Towne Salute: Tom Brent of Compass Regional Hospice
Jul 12, 2016 04:34PM ● Published by Cate Reynolds
Photo by Shelby Farmer-Compass Regional Hospice
For the past three years, he’s spent some part of almost every weekday at Compass Regional Hospice, a nonprofit that serves individuals and families in Queen Anne’s, Kent, and Caroline counties by providing compassionate end-of-life care and bereavement support. Oftentimes, Brent spends his volunteer hours sitting with patients, providing conversation or simply holding their hand.
“Sometimes people don’t have anyone nearby … or it’s difficult for them to be here all the time, so having volunteers really fills that vacuum,” he says.
Brent first got involved with the Centreville-based organization when a friend encouraged him to join Hospice’s group of Christmas carolers as they spent one winter evening singing festive tunes to patients.
“We sang three or four songs and got to bring them a little sunshine. They were a great audience,” he says, laughing.
Soon after, Hospice’s Manager of Volunteer and Professional Services, Courtney Williams, sent Brent some information on training. Despite a little apprehension, he decided it was a cause he felt drawn to and signed up to visit patients in their homes. At first, he saw one person a week for two to three hours.
“I was a little hesitant,” he says of his first few visits.
But after a little exposure and helpful information from fellow volunteers and staff, Brent soon became comfortable in his role. So much, in fact, that he decided to spend a little more time with those suffering from life-limiting illnesses, who had transitioned into full-time, on-site hospice care.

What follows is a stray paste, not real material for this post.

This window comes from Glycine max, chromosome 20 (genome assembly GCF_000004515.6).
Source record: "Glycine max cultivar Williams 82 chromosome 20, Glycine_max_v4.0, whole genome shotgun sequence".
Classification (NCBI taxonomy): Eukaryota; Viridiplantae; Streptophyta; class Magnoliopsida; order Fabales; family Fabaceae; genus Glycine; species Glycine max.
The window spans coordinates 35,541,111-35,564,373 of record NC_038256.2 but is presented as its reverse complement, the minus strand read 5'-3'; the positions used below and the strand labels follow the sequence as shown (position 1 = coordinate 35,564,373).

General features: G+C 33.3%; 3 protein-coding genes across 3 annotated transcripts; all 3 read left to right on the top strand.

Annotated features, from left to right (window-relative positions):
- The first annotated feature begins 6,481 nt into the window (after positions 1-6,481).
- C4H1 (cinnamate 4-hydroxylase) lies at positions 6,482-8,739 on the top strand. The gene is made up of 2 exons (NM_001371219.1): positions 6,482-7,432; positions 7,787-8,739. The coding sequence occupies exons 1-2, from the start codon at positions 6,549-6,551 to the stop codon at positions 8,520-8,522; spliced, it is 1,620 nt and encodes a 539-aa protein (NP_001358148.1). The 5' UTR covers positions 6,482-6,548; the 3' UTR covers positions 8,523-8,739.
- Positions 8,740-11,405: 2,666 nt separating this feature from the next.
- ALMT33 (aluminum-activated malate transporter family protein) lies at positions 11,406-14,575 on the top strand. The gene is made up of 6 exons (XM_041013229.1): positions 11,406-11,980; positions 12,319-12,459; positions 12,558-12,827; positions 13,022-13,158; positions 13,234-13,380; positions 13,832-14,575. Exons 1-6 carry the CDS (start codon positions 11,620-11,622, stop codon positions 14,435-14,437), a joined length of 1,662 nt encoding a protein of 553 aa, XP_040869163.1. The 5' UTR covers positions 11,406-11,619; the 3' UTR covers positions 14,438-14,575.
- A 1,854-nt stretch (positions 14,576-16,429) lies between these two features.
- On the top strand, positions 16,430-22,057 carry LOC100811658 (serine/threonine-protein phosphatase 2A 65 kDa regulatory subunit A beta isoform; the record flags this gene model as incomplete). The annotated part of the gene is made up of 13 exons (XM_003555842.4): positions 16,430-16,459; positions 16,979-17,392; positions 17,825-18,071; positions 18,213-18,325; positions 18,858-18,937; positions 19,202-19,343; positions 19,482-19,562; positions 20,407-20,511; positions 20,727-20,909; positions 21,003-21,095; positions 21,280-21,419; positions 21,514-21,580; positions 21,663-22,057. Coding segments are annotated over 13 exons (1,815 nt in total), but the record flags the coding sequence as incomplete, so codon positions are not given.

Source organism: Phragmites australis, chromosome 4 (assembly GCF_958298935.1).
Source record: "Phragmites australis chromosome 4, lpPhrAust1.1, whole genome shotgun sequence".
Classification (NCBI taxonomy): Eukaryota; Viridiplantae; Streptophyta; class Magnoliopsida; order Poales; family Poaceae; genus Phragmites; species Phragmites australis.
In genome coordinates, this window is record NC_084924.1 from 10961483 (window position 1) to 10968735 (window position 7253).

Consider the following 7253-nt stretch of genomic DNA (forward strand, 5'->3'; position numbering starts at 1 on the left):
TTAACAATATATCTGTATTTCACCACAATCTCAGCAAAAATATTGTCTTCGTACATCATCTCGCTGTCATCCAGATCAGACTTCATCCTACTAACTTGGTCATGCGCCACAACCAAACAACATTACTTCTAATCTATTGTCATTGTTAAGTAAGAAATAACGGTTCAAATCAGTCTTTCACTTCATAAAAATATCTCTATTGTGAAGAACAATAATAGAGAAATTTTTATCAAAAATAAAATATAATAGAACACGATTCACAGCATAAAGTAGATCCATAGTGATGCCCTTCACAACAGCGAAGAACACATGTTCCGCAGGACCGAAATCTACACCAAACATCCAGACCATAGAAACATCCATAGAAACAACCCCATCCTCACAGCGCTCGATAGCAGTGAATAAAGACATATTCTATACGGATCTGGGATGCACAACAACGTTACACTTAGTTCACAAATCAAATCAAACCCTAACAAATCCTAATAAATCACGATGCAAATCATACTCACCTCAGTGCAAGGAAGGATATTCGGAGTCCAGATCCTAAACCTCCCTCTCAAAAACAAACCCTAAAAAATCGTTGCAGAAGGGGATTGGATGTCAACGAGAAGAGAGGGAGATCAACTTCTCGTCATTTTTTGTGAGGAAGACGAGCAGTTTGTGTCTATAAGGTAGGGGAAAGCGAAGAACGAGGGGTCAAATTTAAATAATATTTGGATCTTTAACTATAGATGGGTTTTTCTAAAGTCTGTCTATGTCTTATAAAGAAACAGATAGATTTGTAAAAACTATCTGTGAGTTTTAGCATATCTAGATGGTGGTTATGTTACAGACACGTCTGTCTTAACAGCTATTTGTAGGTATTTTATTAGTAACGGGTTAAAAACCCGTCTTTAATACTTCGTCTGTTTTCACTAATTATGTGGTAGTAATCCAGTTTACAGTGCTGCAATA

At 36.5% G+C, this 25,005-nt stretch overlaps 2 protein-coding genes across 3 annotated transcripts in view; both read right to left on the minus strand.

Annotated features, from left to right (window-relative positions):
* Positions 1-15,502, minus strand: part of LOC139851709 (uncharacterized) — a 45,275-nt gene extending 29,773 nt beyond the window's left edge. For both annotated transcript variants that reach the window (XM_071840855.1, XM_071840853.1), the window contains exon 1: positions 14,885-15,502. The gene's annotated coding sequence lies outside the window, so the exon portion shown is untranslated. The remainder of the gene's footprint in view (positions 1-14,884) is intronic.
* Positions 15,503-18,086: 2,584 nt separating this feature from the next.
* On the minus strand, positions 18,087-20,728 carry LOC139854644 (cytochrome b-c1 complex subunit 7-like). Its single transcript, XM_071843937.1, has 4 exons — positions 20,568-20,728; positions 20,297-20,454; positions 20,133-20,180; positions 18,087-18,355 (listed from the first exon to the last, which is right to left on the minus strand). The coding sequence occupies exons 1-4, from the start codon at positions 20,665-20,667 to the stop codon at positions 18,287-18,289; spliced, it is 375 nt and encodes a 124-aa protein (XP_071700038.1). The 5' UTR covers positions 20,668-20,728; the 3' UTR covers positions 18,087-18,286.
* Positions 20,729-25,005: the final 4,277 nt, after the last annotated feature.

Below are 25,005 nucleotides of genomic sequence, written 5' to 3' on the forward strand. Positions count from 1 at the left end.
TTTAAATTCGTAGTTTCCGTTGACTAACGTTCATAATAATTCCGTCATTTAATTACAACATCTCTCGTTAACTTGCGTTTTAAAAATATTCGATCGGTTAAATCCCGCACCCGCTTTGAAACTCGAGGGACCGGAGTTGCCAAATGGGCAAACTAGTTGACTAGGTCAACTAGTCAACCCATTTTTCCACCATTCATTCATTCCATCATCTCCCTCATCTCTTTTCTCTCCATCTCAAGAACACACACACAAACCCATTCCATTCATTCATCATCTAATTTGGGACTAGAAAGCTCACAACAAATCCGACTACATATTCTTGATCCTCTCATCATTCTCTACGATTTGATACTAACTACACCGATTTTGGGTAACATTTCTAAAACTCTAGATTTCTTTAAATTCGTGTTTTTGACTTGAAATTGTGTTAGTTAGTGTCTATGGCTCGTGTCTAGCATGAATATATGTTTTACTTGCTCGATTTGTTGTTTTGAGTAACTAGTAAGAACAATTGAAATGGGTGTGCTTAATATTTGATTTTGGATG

Brent now averages about 30 hours a week at the nonprofit organization—the majority of which is spent with patients. He also dedicates a portion of that time to more administrative matters, like aiding the development office, operating the switchboard, and helping to plan fundraising events.
“It’s not like I’m here all day. But I can be. If I believe that a patient is close to death, then I’ll stay with them,” he adds.
Brent’s commitment to hospice and its patients is unwavering, but it’s nothing new. Two years before he became involved with the organization, he frequented the Sudlersville Senior Center, developing activities and programs to keep its attendees engaged and enthused. If a senior was later admitted to the hospital, he would move his visits to wherever that person was recovering. Whether a nursing home, rehabilitation facility, or transitional care center, Brent continues to visit friends—or friends of friends—that he met years earlier.
“You really become like family,” he says, adding that the sentiment is also true for those he befriends through hospice. “Sometimes, I go through mourning just like the family members do.”
He credits his military past—including unfortunate experiences with death during the Vietnam War—as giving him the personality and temperament to immerse himself in such sensitive situations.
“I still have empathy; I still have feelings. But it’s not as scary as it might be for other people,” he says.
And for those who are interested in volunteering with Compass Regional Hospice, but are perhaps apprehensive due to a lack of comfort with such matters, Brent is eager to mention the host of other opportunities available.
“There’s plenty of work to do that supports the efforts we do for the patients, but doesn’t put you in the front line,” he says. “But you’re still making a difference in their lives.”
For more information, visit Compassregionalhospice.org.